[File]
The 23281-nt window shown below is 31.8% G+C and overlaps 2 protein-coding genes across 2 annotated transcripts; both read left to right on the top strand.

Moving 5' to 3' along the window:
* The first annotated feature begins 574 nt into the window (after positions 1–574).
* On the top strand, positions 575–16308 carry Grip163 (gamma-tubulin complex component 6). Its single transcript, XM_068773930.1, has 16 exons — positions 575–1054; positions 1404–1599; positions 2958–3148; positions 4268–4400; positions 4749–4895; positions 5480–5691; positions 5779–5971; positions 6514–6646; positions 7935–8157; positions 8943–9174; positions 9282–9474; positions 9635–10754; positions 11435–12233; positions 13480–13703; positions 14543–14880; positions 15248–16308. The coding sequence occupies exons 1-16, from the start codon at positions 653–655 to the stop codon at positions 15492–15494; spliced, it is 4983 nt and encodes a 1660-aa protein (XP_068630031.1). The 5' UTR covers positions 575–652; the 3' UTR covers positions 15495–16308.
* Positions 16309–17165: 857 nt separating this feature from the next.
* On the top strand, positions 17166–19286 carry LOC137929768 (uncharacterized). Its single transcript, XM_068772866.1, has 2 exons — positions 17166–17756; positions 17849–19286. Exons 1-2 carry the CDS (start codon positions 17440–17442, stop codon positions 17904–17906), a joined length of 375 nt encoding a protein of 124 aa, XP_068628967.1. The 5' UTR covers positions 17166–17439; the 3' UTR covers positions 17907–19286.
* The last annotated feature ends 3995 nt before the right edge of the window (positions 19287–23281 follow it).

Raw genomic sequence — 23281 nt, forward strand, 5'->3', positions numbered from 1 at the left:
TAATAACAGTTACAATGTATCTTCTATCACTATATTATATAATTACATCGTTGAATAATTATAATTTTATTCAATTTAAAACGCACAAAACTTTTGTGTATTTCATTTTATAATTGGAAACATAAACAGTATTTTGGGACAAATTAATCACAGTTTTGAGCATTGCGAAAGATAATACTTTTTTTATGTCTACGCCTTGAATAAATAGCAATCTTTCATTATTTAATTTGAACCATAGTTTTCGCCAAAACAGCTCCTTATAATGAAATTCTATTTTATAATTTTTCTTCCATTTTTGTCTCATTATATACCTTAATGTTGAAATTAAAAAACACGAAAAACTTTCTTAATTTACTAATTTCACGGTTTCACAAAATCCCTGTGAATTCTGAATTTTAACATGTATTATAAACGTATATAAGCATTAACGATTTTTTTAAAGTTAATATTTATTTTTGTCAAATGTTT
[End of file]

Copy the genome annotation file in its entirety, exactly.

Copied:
The 23281-nt window shown below is 31.8% G+C and overlaps 2 protein-coding genes across 2 annotated transcripts; both read left to right on the top strand.

Moving 5' to 3' along the window:
* The first annotated feature begins 574 nt into the window (after positions 1–574).
* On the top strand, positions 575–16308 carry Grip163 (gamma-tubulin complex component 6). Its single transcript, XM_068773930.1, has 16 exons — positions 575–1054; positions 1404–1599; positions 2958–3148; positions 4268–4400; positions 4749–4895; positions 5480–5691; positions 5779–5971; positions 6514–6646; positions 7935–8157; positions 8943–9174; positions 9282–9474; positions 9635–10754; positions 11435–12233; positions 13480–13703; positions 14543–14880; positions 15248–16308. The coding sequence occupies exons 1-16, from the start codon at positions 653–655 to the stop codon at positions 15492–15494; spliced, it is 4983 nt and encodes a 1660-aa protein (XP_068630031.1). The 5' UTR covers positions 575–652; the 3' UTR covers positions 15495–16308.
* Positions 16309–17165: 857 nt separating this feature from the next.
* On the top strand, positions 17166–19286 carry LOC137929768 (uncharacterized). Its single transcript, XM_068772866.1, has 2 exons — positions 17166–17756; positions 17849–19286. Exons 1-2 carry the CDS (start codon positions 17440–17442, stop codon positions 17904–17906), a joined length of 375 nt encoding a protein of 124 aa, XP_068628967.1. The 5' UTR covers positions 17166–17439; the 3' UTR covers positions 17907–19286.
* The last annotated feature ends 3995 nt before the right edge of the window (positions 19287–23281 follow it).

Raw genomic sequence — 23281 nt, forward strand, 5'->3', positions numbered from 1 at the left:
TAATAACAGTTACAATGTATCTTCTATCACTATATTATATAATTACATCGTTGAATAATTATAATTTTATTCAATTTAAAACGCACAAAACTTTTGTGTATTTCATTTTATAATTGGAAACATAAACAGTATTTTGGGACAAATTAATCACAGTTTTGAGCATTGCGAAAGATAATACTTTTTTTATGTCTACGCCTTGAATAAATAGCAATCTTTCATTATTTAATTTGAACCATAGTTTTCGCCAAAACAGCTCCTTATAATGAAATTCTATTTTATAATTTTTCTTCCATTTTTGTCTCATTATATACCTTAATGTTGAAATTAAAAAACACGAAAAACTTTCTTAATTTACTAATTTCACGGTTTCACAAAATCCCTGTGAATTCTGAATTTTAACATGTATTATAAACGTATATAAGCATTAACGATTTTTTTAAAGTTAATATTTATTTTTGTCAAATGTTT